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Luongo's return can't save Canucks

by Brian Hunter
A healthy Roberto Luongo provides plenty of hope moving forward, but if the Vancouver Canucks can't solve their problems winning games at G.M. Place, they won't get far in the Western Conference.

Luongo returned to the lineup Thursday night after an eight-week absence, but Joakim Lindstrom beat him 1:05 into the game for his first of two goals as the Phoenix Coyotes extended the Canucks' home losing streak to six with a 4-1 victory.

While all the focus was on Luongo, the Coyotes got a strong effort from Ilya Bryzgalov in moving into a tie with Vancouver and Anaheim for fifth in the conference. Bryzgalov turned aside 31 shots while Keith Yandle and Peter Mueller also scored.

"His first game back, we knew we had to get pucks on him," said Yandle, who also had an assist. "And he was battling a groin injury, so just tried to get him to move all night and just get as many pucks on him as we could."

At the time Luongo injured his groin, in the first period of a Nov. 22 game against Pittsburgh, he was off to one of the best starts of his career, leading the League with five shutouts. He yielded two goals on 11 shots in each of the first two periods against the Coyotes before finishing strong with 10 saves in the third.

"It was a rough start," said Luongo, who missed 24 games. "Obviously, I wasn't feeling that comfortable at the start of the game but I think halfway through the second period I started feeling at little bit more comfortable."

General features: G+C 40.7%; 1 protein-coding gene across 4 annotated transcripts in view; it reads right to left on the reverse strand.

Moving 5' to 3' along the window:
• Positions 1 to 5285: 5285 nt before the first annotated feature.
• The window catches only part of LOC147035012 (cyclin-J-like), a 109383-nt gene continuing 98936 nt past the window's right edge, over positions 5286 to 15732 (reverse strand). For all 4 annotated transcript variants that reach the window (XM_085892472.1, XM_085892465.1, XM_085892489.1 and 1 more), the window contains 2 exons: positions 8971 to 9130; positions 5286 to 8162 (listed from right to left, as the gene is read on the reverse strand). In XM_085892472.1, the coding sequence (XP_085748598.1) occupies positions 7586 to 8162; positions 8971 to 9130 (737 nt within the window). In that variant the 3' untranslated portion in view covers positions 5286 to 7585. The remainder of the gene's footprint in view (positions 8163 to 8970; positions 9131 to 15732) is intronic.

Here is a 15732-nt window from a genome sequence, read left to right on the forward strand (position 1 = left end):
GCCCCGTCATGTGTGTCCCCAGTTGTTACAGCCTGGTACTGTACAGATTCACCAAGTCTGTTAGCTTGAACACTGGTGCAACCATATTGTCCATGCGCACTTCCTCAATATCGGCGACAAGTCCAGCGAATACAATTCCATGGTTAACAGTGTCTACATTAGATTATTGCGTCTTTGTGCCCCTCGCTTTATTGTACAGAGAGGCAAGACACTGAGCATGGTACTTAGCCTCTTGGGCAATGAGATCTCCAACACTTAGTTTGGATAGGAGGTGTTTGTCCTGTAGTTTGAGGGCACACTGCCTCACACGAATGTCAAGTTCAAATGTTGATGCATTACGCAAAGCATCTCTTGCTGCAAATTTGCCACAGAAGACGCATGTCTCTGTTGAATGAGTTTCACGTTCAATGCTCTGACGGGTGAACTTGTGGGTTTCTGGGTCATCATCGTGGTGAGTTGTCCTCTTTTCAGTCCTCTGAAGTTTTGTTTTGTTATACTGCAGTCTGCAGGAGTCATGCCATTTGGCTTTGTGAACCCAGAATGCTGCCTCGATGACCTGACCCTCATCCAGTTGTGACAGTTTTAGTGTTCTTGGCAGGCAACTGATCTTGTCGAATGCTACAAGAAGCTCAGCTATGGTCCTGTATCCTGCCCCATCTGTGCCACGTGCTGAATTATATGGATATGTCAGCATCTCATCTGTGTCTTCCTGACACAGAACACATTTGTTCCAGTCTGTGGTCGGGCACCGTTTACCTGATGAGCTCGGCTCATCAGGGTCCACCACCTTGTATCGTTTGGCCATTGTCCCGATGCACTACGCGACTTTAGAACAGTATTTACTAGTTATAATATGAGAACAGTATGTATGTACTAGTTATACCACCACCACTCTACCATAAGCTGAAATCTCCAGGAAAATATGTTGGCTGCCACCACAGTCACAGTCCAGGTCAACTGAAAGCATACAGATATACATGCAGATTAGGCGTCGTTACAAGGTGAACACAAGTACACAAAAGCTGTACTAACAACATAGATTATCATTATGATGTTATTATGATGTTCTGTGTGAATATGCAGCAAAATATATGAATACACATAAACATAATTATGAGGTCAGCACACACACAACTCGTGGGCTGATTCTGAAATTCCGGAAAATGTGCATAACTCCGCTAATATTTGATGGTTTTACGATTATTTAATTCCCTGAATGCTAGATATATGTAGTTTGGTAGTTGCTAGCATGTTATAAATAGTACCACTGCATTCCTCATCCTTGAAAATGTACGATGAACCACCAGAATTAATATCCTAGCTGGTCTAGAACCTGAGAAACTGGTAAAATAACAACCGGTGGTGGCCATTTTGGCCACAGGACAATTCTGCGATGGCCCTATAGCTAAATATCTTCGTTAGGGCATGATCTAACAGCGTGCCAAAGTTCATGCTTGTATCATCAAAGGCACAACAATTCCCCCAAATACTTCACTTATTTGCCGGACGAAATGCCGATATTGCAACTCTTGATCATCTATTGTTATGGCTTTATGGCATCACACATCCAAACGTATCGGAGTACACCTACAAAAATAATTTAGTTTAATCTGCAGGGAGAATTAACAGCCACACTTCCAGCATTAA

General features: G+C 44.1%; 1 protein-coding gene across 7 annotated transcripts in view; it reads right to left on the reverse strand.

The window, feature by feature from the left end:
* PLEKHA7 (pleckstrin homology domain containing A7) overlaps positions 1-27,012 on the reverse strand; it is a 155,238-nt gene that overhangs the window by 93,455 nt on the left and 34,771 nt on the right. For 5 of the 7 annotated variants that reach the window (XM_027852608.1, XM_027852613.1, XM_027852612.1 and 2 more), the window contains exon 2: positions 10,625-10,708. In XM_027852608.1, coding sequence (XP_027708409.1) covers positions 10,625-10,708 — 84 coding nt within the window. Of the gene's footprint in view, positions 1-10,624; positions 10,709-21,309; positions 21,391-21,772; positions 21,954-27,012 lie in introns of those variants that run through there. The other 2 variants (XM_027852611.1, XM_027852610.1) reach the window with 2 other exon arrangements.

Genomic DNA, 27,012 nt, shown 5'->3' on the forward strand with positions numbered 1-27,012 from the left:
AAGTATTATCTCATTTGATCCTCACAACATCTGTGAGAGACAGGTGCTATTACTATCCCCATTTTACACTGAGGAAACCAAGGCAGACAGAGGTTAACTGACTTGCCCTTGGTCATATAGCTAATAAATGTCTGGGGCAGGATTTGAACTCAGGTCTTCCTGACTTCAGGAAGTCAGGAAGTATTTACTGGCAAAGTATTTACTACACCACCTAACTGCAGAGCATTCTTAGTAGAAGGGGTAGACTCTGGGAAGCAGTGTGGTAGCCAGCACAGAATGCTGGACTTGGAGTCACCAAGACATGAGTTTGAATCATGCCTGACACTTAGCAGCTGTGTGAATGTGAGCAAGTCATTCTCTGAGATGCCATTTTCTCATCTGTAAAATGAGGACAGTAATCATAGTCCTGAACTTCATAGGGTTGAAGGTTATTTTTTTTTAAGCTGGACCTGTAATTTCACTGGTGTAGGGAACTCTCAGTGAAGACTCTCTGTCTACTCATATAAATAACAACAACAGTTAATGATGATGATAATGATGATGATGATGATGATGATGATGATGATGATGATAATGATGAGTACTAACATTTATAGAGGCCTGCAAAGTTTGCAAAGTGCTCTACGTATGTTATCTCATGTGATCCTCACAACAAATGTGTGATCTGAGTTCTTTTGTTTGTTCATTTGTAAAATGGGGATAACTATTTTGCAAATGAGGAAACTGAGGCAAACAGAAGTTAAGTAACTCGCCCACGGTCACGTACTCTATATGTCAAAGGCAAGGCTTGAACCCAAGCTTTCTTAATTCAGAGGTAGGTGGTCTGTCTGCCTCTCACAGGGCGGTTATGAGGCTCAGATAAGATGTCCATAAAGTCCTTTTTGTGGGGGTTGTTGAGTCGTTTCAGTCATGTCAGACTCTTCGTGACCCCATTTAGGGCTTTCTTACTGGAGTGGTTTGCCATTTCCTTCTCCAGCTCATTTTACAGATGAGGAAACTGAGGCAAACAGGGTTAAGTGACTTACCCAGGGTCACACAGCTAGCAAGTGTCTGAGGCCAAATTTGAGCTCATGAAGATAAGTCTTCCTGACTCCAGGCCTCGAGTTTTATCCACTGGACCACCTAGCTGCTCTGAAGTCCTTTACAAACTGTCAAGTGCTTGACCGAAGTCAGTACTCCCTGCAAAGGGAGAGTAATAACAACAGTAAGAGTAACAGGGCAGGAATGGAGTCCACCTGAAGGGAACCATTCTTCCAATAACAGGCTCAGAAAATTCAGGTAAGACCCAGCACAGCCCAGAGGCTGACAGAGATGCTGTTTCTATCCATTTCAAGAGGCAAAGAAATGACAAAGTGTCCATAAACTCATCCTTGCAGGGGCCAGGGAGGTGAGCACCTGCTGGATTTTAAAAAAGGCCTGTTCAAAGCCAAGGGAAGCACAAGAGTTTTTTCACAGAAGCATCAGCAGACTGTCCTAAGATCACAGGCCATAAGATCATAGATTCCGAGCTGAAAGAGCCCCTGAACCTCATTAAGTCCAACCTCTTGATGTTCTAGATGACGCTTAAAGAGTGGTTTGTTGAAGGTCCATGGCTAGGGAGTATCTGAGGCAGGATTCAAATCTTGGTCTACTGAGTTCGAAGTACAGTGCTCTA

Daniel Sedin's 22nd goal of the season with 8:58 remaining kept the Canucks from being shut out but couldn't prevent another disappointing effort on their own ice. The current skid matches Vancouver's longest ever at home, initially set during the franchise's inaugural season in 1970-71.

Lindstrom, who wasn't even on the Coyotes' roster six weeks ago, owned the first period, beating Luongo twice and coming within a nice blocker save of a hat trick.

Luongo didn't see a shot over the first minute of play, but looked a bit awkward when Lindstrom scored from inside the right circle after being left unchecked. It didn't get easier after Mats Sundin was sent off for tripping and Lindstrom converted on the power play at 13:16. He collected a loose puck after Yandle's point shot deflected off him back into the middle and hit a wide-open net.

"He's one of the best goalies in the world, if not the best, but if you are gone for that amount of time it's always hard to come back," Lindstrom said. "Our game plan was to put pucks to the net and go to the net."

Lindstrom now has seven goals in 17 games since coming over from Anaheim in a deal for minor leaguer Logan Stephenson on Dec. 3.

Phoenix continued to pour on the offense against Luongo. He benefitted from a pair of hit posts by Enver Lisin and Shane Doan, but Yandle made it 3-0 at 2:22 of the second with a screened shot from along the right boards. Mueller then cashed in off another power play at 8:34 when the Canucks left him unchecked off the faceoff and he was able to drive the net for a shot between Luongo's pads.

Sedin's goal in the third bounced in off the leg of Phoenix defenseman Zbynek Michalek, a rare break for Vancouver but hardly enough to make a difference on this night.

"Our confidence is being tested right now, our character is being tested, our leadership group is being tested," coach Alain Vigneault said. "Obviously, Roberto would have liked to come in and probably have that first save and be a difference like he always was. He played a good game, made some great saves. We didn't give him the help we're supposed to give our goalie to be successful."

The Coyotes won for the third time in four games, but picked up only their second road victory in the last month.

"It was real important for us," Doan said. "We had a great record last year on the road -- I think we were fourth in the league -- so we know we are capable of doing it. Our road record has slipped and we have to find a way to be better and we will."

Material from wire services was used in this report.
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